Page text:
Gone Girl. Dir. David Fincher. 20th Century Fox. 2014.

Gone Girl. Dir. David Fincher. 20th Century Fox. 2014.

Gone Girl. Dir. David Fincher. 20th Century Fox. 2014. 150 150 Florence Tilley

Stereotypically, cats are represented as sly, sexy, intelligent, manipulative and mysterious creatures, and all of these characteristics are embodied in Gone Girl’s (dir. David Fincher, 2014) complex anti-heroine Amy Dunne. In order to understand Amy’s immensely complicated character, who only exists in flashbacks during the film’s opening scene, the film projects Amy’s character onto her husband Nick’s un-named pet cat.

At the beginning of the film during the opening POV close-up shots, Amy’s visual allusions to a cat are noticeable, since Nick strokes his wife’s hair as if she was a pet.

Her feline representation is confirmed when Amy suddenly and unexpectedly turns around and stares at Nick, recalling Anat Pick’s discussion of animals in film possessing the ‘blank gaze’.[1] Despite being human, Amy’s ‘blank stare’ (Pick, p. 171) does not exhibit ‘reciprocity and response’ (Pick, p. 172), but instead, like an animal’s, is an unsettling void of mystery. Debates concerning the film’s reputation as a feminist or misogynistic text are illuminated when her equation to the pet cat is considered. Although we sympathise with Amy when Nick’s infidelity and abuse towards his wife are revealed later on, her following psychopathic and revengeful acts of violence, including murder, undermine our initial compassion with Amy. From the outset, we are disturbed by Amy’s presence due to her depiction as a cold and mysterious character, which significantly matches the stereotypical associations of a cat, hence her cat-like femininity here. In addition to her possession of a ‘blank stare’ (Pick, p. 171), the low-key lighting and the chilling, enigmatic non-diegetic music reinforce her mysteriousness and subsequent associations with animality. This is confirmed when Nick’s thought-tracking voice-over struggles to “get answers” from his wife, asking “what are you thinking? How are you feeling?”.

The film’s use of the cat and the consequential misogynistic allusions are reinforced when Gillian Flynn’s original novel is considered. Unlike Flynn’s Amy, who remains present for the entirety of the novel, Fincher’s cinematic adaptation is devoted to Nick’s perspective. Therefore, when Amy fakes her disappearance in the following present-day footage, she is erased from the film for a considerable amount of time before Nick understands that Amy has framed him for murder. However, despite lacking physical existence in this scene, we are aware of Amy’s uncanny presence as a result of Nick’s cat’s presence during the scene. Her character’s projection onto this animal is evident through its eerie representation which is encouraged by its extended screen time, in addition to Nick’s treatment of the animal. When we are first introduced to the cat, Nick’s behaviours with the animal recalls Amy’s biased perceptions of their crumbling marriage.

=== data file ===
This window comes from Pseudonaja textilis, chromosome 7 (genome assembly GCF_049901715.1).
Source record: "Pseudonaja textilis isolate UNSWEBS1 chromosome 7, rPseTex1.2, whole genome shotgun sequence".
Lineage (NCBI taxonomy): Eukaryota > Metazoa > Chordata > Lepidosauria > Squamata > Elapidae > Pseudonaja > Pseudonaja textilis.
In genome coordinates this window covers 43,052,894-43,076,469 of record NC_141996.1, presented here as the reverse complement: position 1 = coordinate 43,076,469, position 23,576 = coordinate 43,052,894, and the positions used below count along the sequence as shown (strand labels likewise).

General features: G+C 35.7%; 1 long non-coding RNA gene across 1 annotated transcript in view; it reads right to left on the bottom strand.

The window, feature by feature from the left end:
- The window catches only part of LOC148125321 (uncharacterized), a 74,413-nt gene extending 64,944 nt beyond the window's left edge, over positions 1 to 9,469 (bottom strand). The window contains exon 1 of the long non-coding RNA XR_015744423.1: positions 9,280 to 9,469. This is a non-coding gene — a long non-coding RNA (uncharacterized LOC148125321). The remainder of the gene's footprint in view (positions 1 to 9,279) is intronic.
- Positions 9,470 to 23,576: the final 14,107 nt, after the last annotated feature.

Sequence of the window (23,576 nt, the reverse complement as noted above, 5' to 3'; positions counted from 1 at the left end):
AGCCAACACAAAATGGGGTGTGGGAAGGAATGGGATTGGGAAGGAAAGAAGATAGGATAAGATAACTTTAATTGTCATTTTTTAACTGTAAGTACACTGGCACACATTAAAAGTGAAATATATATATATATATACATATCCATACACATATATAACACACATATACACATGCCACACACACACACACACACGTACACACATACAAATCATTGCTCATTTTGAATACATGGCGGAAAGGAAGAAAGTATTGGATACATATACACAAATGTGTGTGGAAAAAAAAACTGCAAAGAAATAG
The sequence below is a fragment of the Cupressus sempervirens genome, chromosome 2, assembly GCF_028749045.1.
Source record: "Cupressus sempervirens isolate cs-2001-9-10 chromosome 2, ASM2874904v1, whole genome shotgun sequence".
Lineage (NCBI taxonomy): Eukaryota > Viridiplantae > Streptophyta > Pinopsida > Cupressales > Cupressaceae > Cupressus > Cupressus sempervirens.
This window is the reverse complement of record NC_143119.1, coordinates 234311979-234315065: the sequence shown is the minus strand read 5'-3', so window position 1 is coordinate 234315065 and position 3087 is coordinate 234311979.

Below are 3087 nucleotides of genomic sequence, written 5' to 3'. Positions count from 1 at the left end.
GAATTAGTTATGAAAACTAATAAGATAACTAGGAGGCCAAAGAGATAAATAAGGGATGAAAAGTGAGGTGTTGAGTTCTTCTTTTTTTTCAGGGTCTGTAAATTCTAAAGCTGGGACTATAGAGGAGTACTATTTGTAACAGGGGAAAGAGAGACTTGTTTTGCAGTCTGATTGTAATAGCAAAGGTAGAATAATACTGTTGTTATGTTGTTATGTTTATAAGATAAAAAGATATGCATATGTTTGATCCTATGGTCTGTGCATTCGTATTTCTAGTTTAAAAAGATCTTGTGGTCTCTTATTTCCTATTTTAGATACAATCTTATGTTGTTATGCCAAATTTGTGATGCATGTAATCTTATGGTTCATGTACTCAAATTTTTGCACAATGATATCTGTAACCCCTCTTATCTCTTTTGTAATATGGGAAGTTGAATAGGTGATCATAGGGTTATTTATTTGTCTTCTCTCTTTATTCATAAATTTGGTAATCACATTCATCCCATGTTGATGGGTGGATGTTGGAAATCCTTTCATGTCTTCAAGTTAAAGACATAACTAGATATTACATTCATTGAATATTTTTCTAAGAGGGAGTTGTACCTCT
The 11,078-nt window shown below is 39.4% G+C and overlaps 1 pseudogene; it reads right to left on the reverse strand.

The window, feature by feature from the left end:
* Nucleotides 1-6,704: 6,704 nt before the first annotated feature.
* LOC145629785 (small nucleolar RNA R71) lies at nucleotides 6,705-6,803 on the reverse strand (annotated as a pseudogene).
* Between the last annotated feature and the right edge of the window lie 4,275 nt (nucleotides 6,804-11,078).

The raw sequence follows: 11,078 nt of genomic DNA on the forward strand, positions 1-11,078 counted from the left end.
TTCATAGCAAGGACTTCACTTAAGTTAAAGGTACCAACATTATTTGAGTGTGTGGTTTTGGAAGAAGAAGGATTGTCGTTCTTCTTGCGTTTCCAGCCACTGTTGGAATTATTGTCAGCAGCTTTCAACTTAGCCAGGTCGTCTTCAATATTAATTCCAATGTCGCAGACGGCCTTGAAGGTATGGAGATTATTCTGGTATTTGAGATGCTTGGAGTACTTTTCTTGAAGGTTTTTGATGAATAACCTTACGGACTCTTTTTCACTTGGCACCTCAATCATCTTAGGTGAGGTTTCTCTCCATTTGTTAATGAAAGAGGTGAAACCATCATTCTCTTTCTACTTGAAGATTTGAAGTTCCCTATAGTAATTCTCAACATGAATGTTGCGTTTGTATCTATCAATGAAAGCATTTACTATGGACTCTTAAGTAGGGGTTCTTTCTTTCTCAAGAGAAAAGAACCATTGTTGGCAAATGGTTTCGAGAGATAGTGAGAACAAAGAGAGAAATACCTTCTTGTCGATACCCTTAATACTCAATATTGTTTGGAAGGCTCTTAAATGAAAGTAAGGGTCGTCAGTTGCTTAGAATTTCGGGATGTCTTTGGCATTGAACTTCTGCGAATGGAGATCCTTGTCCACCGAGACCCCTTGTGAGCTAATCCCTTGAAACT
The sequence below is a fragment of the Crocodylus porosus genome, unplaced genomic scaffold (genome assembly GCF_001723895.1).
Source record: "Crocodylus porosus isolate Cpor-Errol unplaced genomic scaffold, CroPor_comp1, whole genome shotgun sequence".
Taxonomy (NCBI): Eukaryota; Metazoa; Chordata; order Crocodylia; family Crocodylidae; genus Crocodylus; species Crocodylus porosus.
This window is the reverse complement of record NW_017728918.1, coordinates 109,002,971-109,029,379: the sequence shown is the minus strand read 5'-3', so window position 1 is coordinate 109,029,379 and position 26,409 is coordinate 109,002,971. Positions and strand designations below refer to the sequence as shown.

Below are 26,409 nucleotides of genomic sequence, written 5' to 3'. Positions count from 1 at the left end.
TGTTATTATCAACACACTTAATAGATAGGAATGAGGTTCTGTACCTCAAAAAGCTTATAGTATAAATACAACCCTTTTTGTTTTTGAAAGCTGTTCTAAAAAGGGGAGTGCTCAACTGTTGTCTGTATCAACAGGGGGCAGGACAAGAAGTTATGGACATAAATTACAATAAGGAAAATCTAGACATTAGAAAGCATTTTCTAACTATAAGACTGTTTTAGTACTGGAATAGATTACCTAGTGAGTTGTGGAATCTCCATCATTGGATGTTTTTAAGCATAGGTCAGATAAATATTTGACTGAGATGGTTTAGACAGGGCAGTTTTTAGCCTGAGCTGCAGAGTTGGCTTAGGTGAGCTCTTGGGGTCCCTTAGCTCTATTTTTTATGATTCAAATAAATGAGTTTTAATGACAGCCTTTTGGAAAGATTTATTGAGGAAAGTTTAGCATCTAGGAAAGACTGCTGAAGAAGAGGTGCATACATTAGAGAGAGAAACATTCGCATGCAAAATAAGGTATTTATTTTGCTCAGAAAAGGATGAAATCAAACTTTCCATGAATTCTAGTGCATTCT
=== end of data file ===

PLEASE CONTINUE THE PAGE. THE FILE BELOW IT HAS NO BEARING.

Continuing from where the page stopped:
Like Nick’s brief adoration of his wife, Nick’s affections towards the cat do not last. Although he cradles it in his arms, Nick’s attempts to comfort the cat are merely temporary, as he disregards the cat, placing it on the nearby staircase.

Although the film is not explicit in Amy’s equation to the cat, the animal’s substitution for her character is implied in the many eerie drawn-out close proximity shots it appears in, which usually function to communicate a character’s thoughts and feelings. As if the animal was a human character, the camera cuts to a lengthy medium shot that therefore functions as both the cat’s and Amy’s reaction following Nick’s abandonment of them.

The cat’s spine is arched in an irritated manner, which portrays both the cat’s and Amy’s annoyance, having been rejected by their significant other. The animal’s mirroring of Amy’s character is also evident in the low-key lighting, which creates a mysterious atmosphere that the pair represent. Furthermore, the staircase posts that exist in the mise-en- scène establish a subtle visual allusion to prison bars, highlighting the sense of entrapment that Amy and the cat experience. Like the domestic house-cat who is only seen in the family home and is consequently trapped within the domestic spaces, Amy is also trapped in the abusive cyclical nature of her marriage with Nick.

The cat’s visible matted fur continues to remind us of the physical abuse that Amy is a victim of, and the camera’s positioning at the bottom of the stairs confirms this visual allusion.

At a later point when Nick hits Amy during an argument, she falls into the staircase, consequently hitting her head on the bannister. Therefore, during the opening scene, Fincher establishes the cat’s visual and spatial alignment with Amy, which clarifies her character’s projection onto the animal, consequently explaining why, despite her disappearance, we feel her uncanny presence throughout the scene.

[1] Anat Pick, ‘Werner Herzog’s Creaturely Poetics’, in Creaturely Poetics: Animality and Vulnerability in Literature and Film (New York: Columbia University Press, 2011) pp. 151-183 (p. 171-2).